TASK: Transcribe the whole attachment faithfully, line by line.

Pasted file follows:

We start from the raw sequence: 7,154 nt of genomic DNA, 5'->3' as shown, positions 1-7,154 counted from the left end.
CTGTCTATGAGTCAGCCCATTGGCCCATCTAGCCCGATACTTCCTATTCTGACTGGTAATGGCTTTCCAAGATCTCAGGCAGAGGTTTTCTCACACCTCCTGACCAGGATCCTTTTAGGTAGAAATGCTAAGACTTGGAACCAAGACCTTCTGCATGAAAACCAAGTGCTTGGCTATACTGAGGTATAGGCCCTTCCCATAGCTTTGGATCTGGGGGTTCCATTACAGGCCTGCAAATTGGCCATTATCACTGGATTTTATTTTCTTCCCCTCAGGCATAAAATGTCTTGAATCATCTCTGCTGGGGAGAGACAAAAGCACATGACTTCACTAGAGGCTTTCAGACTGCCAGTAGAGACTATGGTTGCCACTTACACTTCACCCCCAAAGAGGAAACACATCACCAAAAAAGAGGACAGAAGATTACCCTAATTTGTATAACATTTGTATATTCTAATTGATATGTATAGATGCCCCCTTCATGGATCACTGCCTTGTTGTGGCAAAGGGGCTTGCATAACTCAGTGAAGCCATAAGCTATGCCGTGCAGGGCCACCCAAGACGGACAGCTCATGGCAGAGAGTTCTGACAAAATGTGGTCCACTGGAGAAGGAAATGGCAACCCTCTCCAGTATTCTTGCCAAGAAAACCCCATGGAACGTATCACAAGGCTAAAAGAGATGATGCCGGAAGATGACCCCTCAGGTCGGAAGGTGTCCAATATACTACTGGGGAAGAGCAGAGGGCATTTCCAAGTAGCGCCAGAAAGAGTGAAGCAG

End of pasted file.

We start from the raw sequence: 7,154 nt of genomic DNA, 5'->3' as shown, positions 1-7,154 counted from the left end.
CTGTCTATGAGTCAGCCCATTGGCCCATCTAGCCCGATACTTCCTATTCTGACTGGTAATGGCTTTCCAAGATCTCAGGCAGAGGTTTTCTCACACCTCCTGACCAGGATCCTTTTAGGTAGAAATGCTAAGACTTGGAACCAAGACCTTCTGCATGAAAACCAAGTGCTTGGCTATACTGAGGTATAGGCCCTTCCCATAGCTTTGGATCTGGGGGTTCCATTACAGGCCTGCAAATTGGCCATTATCACTGGATTTTATTTTCTTCCCCTCAGGCATAAAATGTCTTGAATCATCTCTGCTGGGGAGAGACAAAAGCACATGACTTCACTAGAGGCTTTCAGACTGCCAGTAGAGACTATGGTTGCCACTTACACTTCACCCCCAAAGAGGAAACACATCACCAAAAAAGAGGACAGAAGATTACCCTAATTTGTATAACATTTGTATATTCTAATTGATATGTATAGATGCCCCCTTCATGGATCACTGCCTTGTTGTGGCAAAGGGGCTTGCATAACTCAGTGAAGCCATAAGCTATGCCGTGCAGGGCCACCCAAGACGGACAGCTCATGGCAGAGAGTTCTGACAAAATGTGGTCCACTGGAGAAGGAAATGGCAACCCTCTCCAGTATTCTTGCCAAGAAAACCCCATGGAACGTATCACAAGGCTAAAAGAGATGATGCCGGAAGATGACCCCTCAGGTCGGAAGGTGTCCAATATACTACTGGGGAAGAGCAGAGGGCATTTCCAAGTAGCGCCAGAAAGAGTGAAGCAG